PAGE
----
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Wedding tuxedo advice

post #1 of 5
Thread Starter 

Hey so I'm looking to make a wedding tuxedo. I don't want to do navy with black collar as that is very overdone at this point. One thing I was wondering is that I've never seen a black tuxedo with a dark dark navy collar. Has anyone ever seen this or have an opinion on how it would look?

 

If not, doesn't anyone have any suggestions about how to make a black shawl collar tux be subtlety different? I was thinking about maybe some sort of black wool that has like a stretch to it or something, sort of like a lot of Neil Barrett suits have. Thanks!

post #2 of 5
Quote:
Originally Posted by wesleyt92 View Post
 

Hey so I'm looking to make a wedding tuxedo. I don't want to do navy with black collar as that is very overdone at this point. One thing I was wondering is that I've never seen a black tuxedo with a dark dark navy collar. Has anyone ever seen this or have an opinion on how it would look?

 

If not, doesn't anyone have any suggestions about how to make a black shawl collar tux be subtlety different? I was thinking about maybe some sort of black wool that has like a stretch to it or something, sort of like a lot of Neil Barrett suits have. Thanks!

Don't do a blue lapel with a black jacket.  It's just a poor idea.  If you want to make it look a little more distinctive, maybe use something like a black mini-herringbone cloth, or something like that, and properly braided trousers with grosgrain lapels.  For black tie, it's best to go with subtle rather than immediately eye-catching changes, especially for an occasion like a wedding.

post #3 of 5

As well, the shawl lapel is less formal than the more traditional peaked lapels. I had to chose between the two of them recently, and I think the best you can do it go to a RTW shop and try both on you. Despite the fact I really loved the look and feel of the shawl lapel, to me it felt a bit too laid back for something as important as my own wedding, which made the difference. If you haven't tried both options so far, I'd advised you to (moreover, a shawl kinda prevents you to have a boutonnière, as making a hole in it would ruin the continuity of the lapel). After, it's up to you to decide what you prefer for yourself.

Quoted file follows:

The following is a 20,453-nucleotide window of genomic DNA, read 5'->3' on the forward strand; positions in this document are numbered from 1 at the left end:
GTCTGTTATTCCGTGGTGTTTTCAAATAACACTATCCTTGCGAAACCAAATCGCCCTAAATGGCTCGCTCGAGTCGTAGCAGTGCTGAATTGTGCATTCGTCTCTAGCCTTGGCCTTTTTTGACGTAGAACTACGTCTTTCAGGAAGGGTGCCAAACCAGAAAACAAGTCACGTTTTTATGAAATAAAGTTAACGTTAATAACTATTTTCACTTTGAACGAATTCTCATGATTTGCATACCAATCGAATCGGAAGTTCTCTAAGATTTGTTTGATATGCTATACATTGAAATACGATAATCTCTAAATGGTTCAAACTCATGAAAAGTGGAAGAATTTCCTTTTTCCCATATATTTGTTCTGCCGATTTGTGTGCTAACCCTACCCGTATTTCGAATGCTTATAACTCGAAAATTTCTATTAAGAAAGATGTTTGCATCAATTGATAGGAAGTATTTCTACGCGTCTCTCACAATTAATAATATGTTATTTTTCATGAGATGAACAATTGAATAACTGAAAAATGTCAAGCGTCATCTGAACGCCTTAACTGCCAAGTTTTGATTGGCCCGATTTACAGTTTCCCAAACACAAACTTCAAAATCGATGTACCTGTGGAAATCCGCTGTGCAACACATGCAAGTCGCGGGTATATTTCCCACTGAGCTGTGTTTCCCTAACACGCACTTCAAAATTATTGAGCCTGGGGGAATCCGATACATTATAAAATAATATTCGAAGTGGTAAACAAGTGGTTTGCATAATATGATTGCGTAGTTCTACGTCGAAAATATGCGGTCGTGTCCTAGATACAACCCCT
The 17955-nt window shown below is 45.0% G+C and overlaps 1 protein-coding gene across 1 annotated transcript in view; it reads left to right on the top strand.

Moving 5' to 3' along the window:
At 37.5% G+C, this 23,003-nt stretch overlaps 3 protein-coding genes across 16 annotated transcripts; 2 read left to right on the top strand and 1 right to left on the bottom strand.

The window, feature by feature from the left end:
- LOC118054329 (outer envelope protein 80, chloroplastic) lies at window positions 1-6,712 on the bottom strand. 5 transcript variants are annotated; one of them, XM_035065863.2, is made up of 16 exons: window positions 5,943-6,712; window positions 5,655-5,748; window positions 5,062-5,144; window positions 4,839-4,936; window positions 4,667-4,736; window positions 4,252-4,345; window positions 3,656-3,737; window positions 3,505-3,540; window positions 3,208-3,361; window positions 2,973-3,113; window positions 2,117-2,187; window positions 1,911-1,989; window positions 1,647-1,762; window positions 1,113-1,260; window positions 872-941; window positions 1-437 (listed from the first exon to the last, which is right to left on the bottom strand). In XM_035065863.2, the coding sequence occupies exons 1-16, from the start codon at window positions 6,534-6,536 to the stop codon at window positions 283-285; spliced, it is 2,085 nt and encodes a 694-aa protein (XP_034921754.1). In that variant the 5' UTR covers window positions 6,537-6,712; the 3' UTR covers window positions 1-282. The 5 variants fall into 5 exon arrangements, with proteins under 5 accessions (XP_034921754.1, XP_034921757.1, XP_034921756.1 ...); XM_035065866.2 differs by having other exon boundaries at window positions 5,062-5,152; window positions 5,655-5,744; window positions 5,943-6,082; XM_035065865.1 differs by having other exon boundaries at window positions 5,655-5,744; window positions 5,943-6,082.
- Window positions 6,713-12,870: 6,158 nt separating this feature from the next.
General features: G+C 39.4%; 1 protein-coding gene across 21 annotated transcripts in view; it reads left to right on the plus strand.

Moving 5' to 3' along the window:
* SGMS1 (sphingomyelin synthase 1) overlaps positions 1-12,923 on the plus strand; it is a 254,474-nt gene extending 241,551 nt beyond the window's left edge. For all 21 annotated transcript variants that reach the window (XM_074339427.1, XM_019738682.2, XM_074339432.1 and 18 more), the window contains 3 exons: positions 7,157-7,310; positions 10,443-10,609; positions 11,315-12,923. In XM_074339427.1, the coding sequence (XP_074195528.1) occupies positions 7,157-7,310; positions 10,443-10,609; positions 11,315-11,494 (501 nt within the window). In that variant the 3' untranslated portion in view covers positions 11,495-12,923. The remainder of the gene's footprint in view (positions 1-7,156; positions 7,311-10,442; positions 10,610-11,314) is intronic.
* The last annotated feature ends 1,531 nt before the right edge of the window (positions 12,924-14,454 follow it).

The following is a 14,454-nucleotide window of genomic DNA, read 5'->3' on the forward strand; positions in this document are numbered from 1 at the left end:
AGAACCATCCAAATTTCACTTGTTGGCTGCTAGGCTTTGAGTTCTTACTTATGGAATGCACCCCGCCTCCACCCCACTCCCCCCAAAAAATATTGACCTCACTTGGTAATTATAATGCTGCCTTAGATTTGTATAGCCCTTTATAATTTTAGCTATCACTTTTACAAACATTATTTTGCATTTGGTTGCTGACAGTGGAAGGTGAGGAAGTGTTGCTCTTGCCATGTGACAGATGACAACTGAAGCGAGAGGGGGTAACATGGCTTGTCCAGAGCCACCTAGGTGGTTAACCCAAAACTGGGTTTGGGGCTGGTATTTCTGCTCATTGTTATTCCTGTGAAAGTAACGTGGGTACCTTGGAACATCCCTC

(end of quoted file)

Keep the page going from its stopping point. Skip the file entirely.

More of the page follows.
In addition to what LA Guy already suggested, depending on your budget, you could have it done in silk velvet, or go for midnight blue for the fabric, as it is way darker than navy. 

post #4 of 5
Quote:
Originally Posted by wesleyt92 View Post

Hey so I'm looking to make a wedding tuxedo. I don't want to do navy with black collar as that is very overdone at this point. One thing I was wondering is that I've never seen a black tuxedo with a dark dark navy collar. Has anyone ever seen this or have an opinion on how it would look?

If not, doesn't anyone have any suggestions about how to make a black shawl collar tux be subtlety different? I was thinking about maybe some sort of black wool that has like a stretch to it or something, sort of like a lot of Neil Barrett suits have. Thanks!


Navy with black lapel definitely has had a good run. I work at a tuxedo shop in South Florida and that seems to be the big thing this year. If you're going to go the custom route,choose fabric that's not your typical wool. Go with maybe a shark skin to give it a bit of a flare. Something with a subtle grain would be nice. At the end of the day it's your wedding make the call based on what your fiance would enjoy seeing you in. At the same time you don't have to get a suit custom-made. In most cases you can buy off the rack and have it tailored to you. You save a significant amount going that route.and wouldn't have to sacrifice much as far as quality.
post #5 of 5
Quote:
Originally Posted by beachboytux View Post


Navy with black lapel definitely has had a good run. I work at a tuxedo shop in South Florida and that seems to be the big thing this year.


Midnight blue and black lapel certainly is in fashion, which is a much richer colour than navy, but havent seen any navy ones outside of the budget rail in the UK.

 

As others have said, you could look at a subtle surface texture like herringbone, sharkskin, nailhead etc or look at different fabrics such as a mohair or silk blend which will impact the drape and/or sheen. The tradition of all formalwear however is that the guy pretty much wears a basic uniform to act as a neutral canvas for his partner to shine against. Whilst there is a growing trend for men to become peacocks at the end of the day what you will remember about your wedding day isnt going to be the fabric your suit was made out of.

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